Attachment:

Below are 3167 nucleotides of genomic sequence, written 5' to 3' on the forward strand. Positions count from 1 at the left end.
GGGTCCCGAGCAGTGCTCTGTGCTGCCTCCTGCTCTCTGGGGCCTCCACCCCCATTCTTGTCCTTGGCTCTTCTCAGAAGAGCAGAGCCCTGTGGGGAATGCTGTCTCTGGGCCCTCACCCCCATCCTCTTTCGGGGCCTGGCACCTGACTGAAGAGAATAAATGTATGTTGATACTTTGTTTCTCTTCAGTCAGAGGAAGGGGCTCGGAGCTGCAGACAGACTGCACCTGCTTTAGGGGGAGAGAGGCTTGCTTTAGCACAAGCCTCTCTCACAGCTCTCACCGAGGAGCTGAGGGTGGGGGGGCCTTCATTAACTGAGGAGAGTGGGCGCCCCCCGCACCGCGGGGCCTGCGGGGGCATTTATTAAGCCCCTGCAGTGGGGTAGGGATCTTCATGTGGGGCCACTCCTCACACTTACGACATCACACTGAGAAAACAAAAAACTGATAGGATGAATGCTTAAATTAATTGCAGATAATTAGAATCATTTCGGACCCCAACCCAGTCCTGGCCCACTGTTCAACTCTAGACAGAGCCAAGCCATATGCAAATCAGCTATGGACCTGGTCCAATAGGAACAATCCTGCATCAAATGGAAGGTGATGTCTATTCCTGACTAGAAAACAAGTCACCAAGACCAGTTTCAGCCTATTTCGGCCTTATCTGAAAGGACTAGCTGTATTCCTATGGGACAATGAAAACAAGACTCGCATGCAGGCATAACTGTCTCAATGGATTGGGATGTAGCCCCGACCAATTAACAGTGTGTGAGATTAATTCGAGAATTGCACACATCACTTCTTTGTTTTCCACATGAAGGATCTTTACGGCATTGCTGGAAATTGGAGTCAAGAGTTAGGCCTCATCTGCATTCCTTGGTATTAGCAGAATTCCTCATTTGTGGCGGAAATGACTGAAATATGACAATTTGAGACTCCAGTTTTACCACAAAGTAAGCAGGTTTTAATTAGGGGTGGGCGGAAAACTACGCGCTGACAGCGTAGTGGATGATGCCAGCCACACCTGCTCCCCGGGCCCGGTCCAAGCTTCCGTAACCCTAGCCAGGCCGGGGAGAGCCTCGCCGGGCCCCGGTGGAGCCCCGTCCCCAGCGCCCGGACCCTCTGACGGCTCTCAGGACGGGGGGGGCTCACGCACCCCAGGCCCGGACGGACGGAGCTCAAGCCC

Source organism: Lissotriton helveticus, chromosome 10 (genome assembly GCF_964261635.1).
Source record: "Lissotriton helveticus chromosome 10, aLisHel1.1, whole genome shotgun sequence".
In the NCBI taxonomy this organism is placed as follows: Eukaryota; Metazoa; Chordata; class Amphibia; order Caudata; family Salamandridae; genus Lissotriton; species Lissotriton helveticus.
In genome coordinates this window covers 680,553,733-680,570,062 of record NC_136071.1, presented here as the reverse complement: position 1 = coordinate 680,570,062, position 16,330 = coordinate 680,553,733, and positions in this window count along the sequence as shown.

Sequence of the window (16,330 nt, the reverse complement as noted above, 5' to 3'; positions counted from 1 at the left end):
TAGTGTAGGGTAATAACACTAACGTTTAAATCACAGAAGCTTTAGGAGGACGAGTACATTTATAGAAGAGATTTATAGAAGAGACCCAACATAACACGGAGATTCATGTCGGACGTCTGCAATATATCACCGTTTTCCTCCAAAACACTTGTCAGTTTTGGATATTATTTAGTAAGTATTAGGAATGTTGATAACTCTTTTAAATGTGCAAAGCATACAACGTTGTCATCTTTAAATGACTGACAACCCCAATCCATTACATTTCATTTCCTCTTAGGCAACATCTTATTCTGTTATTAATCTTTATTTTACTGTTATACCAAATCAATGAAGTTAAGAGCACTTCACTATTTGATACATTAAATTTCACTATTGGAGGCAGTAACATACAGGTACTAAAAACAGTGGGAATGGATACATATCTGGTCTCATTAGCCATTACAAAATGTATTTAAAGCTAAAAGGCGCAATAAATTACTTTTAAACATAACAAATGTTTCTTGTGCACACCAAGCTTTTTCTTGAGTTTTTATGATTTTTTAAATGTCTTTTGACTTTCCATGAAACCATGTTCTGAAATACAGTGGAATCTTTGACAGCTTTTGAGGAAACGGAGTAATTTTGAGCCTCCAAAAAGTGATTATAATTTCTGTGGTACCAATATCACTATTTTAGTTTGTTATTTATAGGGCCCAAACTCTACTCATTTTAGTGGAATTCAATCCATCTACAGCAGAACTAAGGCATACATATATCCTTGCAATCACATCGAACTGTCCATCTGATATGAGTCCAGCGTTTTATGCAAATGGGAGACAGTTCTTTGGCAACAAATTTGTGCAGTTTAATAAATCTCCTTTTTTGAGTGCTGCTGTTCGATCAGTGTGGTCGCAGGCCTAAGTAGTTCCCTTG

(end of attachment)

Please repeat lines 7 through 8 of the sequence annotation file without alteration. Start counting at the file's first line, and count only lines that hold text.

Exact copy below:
Sequence of the window (16,330 nt, the reverse complement as noted above, 5' to 3'; positions counted from 1 at the left end):
TAGTGTAGGGTAATAACACTAACGTTTAAATCACAGAAGCTTTAGGAGGACGAGTACATTTATAGAAGAGATTTATAGAAGAGACCCAACATAACACGGAGATTCATGTCGGACGTCTGCAATATATCACCGTTTTCCTCCAAAACACTTGTCAGTTTTGGATATTATTTAGTAAGTATTAGGAATGTTGATAACTCTTTTAAATGTGCAAAGCATACAACGTTGTCATCTTTAAATGACTGACAACCCCAATCCATTACATTTCATTTCCTCTTAGGCAACATCTTATTCTGTTATTAATCTTTATTTTACTGTTATACCAAATCAATGAAGTTAAGAGCACTTCACTATTTGATACATTAAATTTCACTATTGGAGGCAGTAACATACAGGTACTAAAAACAGTGGGAATGGATACATATCTGGTCTCATTAGCCATTACAAAATGTATTTAAAGCTAAAAGGCGCAATAAATTACTTTTAAACATAACAAATGTTTCTTGTGCACACCAAGCTTTTTCTTGAGTTTTTATGATTTTTTAAATGTCTTTTGACTTTCCATGAAACCATGTTCTGAAATACAGTGGAATCTTTGACAGCTTTTGAGGAAACGGAGTAATTTTGAGCCTCCAAAAAGTGATTATAATTTCTGTGGTACCAATATCACTATTTTAGTTTGTTATTTATAGGGCCCAAACTCTACTCATTTTAGTGGAATTCAATCCATCTACAGCAGAACTAAGGCATACATATATCCTTGCAATCACATCGAACTGTCCATCTGATATGAGTCCAGCGTTTTATGCAAATGGGAGACAGTTCTTTGGCAACAAATTTGTGCAGTTTAATAAATCTCCTTTTTTGAGTGCTGCTGTTCGATCAGTGTGGTCGCAGGCCTAAGTAGTTCCCTTG